Thinking about upgrading to Gutsy Gibbon? Read my experiences first.

Simplistic installation method:
sudo sed -e ‘s/\sfeisty/ gutsy/g’ -i /etc/apt/sources.list
sudo apt-get update
sudo apt-get dist-upgrade

Only 3 commands. Not shabby. Those few commands completely upgraded the system.

Downloaded 670MB of packages (425 after installed?) to upgrade from Fiesty Fawn.

Not many errors yet, but we’ll see after rebooting. Just in case I’ve got a burned copy of ArchLinux.

Done with the reboot. Looks clean! Same issue as before with requiring me to authorize the usage of nVidia binary drivers.

Oops!   Ubuntu failed horribly upon reboot to utilize the nVidia driver.  Tried to browse the Ubuntu forums via Lynx (terrible experience by itself!) to find a fix.  Found a couple but nothing worked.  Gave up on Gutsy for now.

Arch Linux here I come!


Back to the future… again!

Ok so first things first.  Gentoo is  really just hot garbage wrapped in… more garbage.

Here are a few reasons why:


Gentoo Up And Running!

That wasn’t so hard… was it?

Just used a networkless installation off the 2007.0 LiveCD and everything is “working”.

If by working you mean hopelessly out of date, indeed.

The difficult part now is to get the complete system upgraded.  I found Pothole.  It’s a perfect GUI for using Portage.  Works great, I just need to figure out how to utilize Gentoo’s so called “most important contribution” to package management before it pisses me off.

The errors, even in Pothole are cryptic.   “Before this shiny new nVidia driver will work, so that your system doesn’t perform like a 89 year old grandaddy who forgot his Viagra, you need to fix 7 errors in a conf file in the /etc filesystem.   Type in “man emerge” and look for the configuration section.”

What a crock of sh*t!   Where exactly do I start looking for these 7 conf files with errors?  Where is a log that tells me these specific files have errors?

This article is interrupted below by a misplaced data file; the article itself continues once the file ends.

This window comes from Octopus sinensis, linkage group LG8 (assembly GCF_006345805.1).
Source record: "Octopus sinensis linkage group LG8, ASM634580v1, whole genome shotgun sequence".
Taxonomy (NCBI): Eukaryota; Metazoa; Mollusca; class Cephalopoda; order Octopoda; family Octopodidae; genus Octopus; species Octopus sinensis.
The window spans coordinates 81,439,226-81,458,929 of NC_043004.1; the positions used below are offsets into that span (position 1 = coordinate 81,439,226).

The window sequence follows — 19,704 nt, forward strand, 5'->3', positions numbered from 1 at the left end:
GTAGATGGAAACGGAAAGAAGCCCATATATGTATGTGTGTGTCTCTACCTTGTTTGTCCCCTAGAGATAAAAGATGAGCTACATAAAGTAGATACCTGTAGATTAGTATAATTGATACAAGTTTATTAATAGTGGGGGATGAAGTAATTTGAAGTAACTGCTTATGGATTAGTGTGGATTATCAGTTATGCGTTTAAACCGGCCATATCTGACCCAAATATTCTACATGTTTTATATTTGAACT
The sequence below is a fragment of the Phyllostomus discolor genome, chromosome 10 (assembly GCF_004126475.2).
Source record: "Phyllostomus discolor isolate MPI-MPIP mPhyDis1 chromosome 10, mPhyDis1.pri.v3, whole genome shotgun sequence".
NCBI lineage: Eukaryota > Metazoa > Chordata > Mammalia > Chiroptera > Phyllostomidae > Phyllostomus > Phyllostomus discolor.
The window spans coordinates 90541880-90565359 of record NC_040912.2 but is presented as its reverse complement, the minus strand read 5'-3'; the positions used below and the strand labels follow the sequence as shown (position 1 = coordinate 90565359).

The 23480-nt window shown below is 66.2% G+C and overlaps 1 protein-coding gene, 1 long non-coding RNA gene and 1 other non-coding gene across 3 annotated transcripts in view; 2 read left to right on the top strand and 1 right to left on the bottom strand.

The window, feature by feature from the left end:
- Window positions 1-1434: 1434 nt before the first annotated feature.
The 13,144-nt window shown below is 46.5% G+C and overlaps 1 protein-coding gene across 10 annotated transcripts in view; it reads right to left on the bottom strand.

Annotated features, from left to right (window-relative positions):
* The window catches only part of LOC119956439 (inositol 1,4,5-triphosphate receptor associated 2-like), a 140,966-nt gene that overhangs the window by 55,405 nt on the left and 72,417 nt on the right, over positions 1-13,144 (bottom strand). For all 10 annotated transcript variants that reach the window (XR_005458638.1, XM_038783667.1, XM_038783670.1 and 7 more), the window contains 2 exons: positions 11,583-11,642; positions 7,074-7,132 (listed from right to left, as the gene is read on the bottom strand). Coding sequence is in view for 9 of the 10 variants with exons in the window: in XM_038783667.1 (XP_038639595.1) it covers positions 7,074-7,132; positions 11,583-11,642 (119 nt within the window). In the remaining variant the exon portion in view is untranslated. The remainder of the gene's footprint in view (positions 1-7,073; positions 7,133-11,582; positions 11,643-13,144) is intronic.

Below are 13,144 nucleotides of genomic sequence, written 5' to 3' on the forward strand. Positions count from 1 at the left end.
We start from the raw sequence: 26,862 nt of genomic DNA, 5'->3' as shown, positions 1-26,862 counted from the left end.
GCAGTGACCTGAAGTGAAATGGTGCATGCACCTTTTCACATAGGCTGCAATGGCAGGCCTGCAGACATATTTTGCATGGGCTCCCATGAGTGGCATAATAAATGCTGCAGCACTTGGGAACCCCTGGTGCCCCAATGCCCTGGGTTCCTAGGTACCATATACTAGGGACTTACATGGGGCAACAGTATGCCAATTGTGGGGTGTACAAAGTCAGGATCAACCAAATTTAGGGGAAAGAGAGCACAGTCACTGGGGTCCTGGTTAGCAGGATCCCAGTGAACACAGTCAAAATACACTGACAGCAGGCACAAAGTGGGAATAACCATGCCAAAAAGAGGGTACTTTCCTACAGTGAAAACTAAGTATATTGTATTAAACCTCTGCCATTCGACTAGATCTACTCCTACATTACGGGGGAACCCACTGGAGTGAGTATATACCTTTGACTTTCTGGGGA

If it doesn’t work out of the box – that’s like me saying my most important contribution to the world is that I’ve consumed way, way too much Diet Coke in the past 3 years since I switched from Mountain Dew – it’s a useless contribution.

Also I’ve decided that if your LiveCD performs as poorly as an installed system (due to using svga driver instead of nVidia), you gotta get your act together.

I’m done ranting.


Gentoo Installer: 1, Me: 0

I attempted to install Gentoo last night. It was a complete and utter failure.

Here’s where I went wrong:

Wrong: I used the LiveCD which has several sticky threads in the gentoo user forums website on bugs and such.

Correct: Use the minimal install CD instead.
Wrong: Selecting packages to install from the LiveCD GUI installer options.

——- Comment #1 From Jakub Moc 2007-08-22 12:49:33 0000 [reply] ——-
If you want to use GRP install, then don’t select packages that are not
available on the install media. Otherwise use a normal install with updated
portage tree.


Time To Try Gentoo

Ubuntu is GREAT for a new linux user.

However there are problems. Random “security” updates routinely kill various parts of the system. Unsigned updates warning me that if I install them, it could be from a malicious, unverified source. Compiling (when needed) just works half the time with unreadable errors pointing me towards log files that I have to hunt down.


Gentoo here I come. I’ve got the livecd-i686-installer-2007.0 downloaded, camera ready and I will document every step of the way.

This should be one of two things:
1. Fun.
2. Exercise in frustration.

I’ll put my money on numero dos.


I’m running Ubuntu and after 2 reboots

Fully updated even!  One reboot after installation, then another after installing a new kernel.  nVidia 7800GT detected and installed perfectly.  Fired up Firefox, went over to YouTube, and BAM missing plugin.

“Oh dear,”  I thought.

Clicked the button, next, my rights are voided, finish.

It works!  Flash Player in all of it’s glory.  Sweet.


I’m About To Remove Windows And Switch to Linux Permanently!

I’ve exported my bookmarks and uploaded them via FTP.

Just trying to decide if I should go with Ubuntu or Gentoo.  I’ve tried so many flavors of OS in the past 15 years that I think the easy route is going to be best.



Frist post!

I’ve been working on using Linux for day-to-day use as a home PC. I will publish my experiences (both good and bad) and solutions to common problems that I run into.

Common topics will likely include:

Playing Games!
Compatibility with other PCs on the network and various peripherals.
Monitoring temperatures of CPU, GPU and Hard Drive.
Mounting NTFS file systems.
Sharing Printer over the network.
New (to me) programs that I find.
That’s it. I might make a few podcasts, but I somehow doubt it.